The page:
Listening to Clint Eastwood talk about his latest film, Hereafter, one gets the impression that the director views this one as a bit of a departure. Speaking to the UK's Telegraph, Eastwood called this his "French" film, which is only partly true on a literal level—about a third of the movie is set in France, and in the French language—but is a reasonable enough way to summarize its comparatively artsy feel, as well as its structure of three initially unrelated but eventually intersecting stories. He's also called this his "chick flick," which is, again, an exaggeration, but only a slight one; by Eastwood standards, there's very little violence here, and a larger-than-usual role for romance.
Fair enough. Hereafter is, in many ways, a different sort of movie from any of Eastwood's previous. And yet, in other ways, it's not so different at all.
Eastwood the director has been obsessed with human mortality at least since 1992's Unforgiven. Now 80, Eastwood is more prolific than ever, and much of his career as a filmmaker has been spent toiling in the shadow of death. Is it a natural reaction to his age and his long, storied career—or is he simply drawn to the subject in the same way Scorsese is drawn to the causes and ramifications of violence? Tough to say. There's little denying it, though: His thriller Blood Work had human frailty as its core, Space Cowboys was all about old men playing a young man's game, Million Dollar Baby had an ominous undertow from the first frame, and Gran Torino had Eastwood himself playing a man who knew he was in his last days. And oh yeah, he made a pair of World War II movies.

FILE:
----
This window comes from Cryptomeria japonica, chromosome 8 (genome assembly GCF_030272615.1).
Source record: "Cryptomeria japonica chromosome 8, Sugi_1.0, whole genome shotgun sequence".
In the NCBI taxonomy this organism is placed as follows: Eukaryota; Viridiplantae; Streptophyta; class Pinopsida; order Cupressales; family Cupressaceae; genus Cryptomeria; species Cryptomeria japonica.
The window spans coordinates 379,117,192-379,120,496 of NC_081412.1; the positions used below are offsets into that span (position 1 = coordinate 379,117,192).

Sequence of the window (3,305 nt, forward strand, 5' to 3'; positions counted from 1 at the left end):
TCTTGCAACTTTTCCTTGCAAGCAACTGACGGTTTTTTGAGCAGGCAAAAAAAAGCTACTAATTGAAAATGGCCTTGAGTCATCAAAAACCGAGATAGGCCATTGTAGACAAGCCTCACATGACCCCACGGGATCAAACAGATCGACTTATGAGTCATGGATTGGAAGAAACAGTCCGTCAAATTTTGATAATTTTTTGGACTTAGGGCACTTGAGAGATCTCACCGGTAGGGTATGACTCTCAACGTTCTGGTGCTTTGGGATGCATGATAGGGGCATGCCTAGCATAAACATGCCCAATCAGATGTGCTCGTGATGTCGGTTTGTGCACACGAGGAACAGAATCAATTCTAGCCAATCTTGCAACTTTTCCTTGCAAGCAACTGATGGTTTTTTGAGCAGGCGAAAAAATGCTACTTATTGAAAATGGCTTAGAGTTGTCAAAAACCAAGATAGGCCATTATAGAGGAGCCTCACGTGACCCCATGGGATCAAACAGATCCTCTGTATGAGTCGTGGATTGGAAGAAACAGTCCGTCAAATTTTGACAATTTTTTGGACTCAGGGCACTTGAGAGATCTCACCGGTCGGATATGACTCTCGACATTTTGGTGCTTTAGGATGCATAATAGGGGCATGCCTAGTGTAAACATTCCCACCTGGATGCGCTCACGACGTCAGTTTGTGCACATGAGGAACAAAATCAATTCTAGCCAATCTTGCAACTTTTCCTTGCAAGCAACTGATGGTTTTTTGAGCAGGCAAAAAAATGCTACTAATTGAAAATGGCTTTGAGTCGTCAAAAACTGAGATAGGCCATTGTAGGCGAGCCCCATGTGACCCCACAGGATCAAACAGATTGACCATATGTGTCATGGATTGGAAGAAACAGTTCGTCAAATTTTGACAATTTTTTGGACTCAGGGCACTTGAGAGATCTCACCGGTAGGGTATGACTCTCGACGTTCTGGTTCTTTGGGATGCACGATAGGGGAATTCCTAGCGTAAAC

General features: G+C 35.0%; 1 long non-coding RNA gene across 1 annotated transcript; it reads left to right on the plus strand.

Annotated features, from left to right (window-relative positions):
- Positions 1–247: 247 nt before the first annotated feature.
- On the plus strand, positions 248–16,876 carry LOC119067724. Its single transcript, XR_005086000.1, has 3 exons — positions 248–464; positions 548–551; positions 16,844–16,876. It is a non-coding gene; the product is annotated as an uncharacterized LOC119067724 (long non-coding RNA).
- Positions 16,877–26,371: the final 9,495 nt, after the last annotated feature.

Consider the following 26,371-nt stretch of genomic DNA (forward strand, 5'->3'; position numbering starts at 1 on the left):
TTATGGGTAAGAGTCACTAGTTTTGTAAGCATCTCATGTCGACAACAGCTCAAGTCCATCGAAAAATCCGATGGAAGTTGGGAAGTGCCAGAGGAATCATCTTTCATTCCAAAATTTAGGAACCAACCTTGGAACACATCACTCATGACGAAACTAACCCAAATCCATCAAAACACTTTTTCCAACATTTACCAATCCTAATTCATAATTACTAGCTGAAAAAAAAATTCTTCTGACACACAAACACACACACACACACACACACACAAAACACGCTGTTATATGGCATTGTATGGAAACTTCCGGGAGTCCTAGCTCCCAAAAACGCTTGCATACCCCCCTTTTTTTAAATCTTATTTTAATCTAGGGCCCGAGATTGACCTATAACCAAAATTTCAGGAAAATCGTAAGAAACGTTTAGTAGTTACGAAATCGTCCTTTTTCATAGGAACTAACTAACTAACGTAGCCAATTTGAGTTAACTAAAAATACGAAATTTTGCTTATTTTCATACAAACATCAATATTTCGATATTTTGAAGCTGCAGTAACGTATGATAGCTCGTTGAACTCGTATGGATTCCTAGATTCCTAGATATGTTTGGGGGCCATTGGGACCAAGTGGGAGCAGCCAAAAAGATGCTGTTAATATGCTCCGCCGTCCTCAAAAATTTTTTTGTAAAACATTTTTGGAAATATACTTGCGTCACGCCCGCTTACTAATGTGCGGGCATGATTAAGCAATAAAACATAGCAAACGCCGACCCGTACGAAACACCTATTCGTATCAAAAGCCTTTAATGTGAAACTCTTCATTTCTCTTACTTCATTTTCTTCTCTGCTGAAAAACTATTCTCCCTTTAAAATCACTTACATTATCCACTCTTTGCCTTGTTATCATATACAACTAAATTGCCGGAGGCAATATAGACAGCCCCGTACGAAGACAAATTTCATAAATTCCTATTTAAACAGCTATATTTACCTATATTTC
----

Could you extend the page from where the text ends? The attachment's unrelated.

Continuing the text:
Some of these films are pretty terrific, some not so much; taken together, though, they make for an interesting, running discussion about death and what it means. Hereafter is no different—in fact, it addresses dying and the afterlife as directly as any film Eastwood's ever made. Don't let its directness fool you, though; Eastwood's film seems to think it's confronting these issues head-on, but really is mostly avoids them altogether.
The plot is a three-way split. In the first story, a French journalist (Cecile De France) has a near-death experience when she is swept under the waves of a tsunami, her survival something of a miracle. She has a vision of the afterlife, and what she sees shakes her to the core—enough so that she essentially throws her career down the tubes in order to write an investigative book about, well, the hereafter. This is the least eventful of the three stories, and yet it might also be the most engaging, if only because of the superbly sympathetic performance from De France.
In story two, Matt Damon stars as psychic who can communicate with dead spirits simply by touching another human being. This is more of a curse than a blessing, something he spells out explicitly and which we see firsthand when he strikes up a charmingly bumbling romance with a virtual stranger (Bryce Dallas Howard) and makes the mistake of giving her a "reading."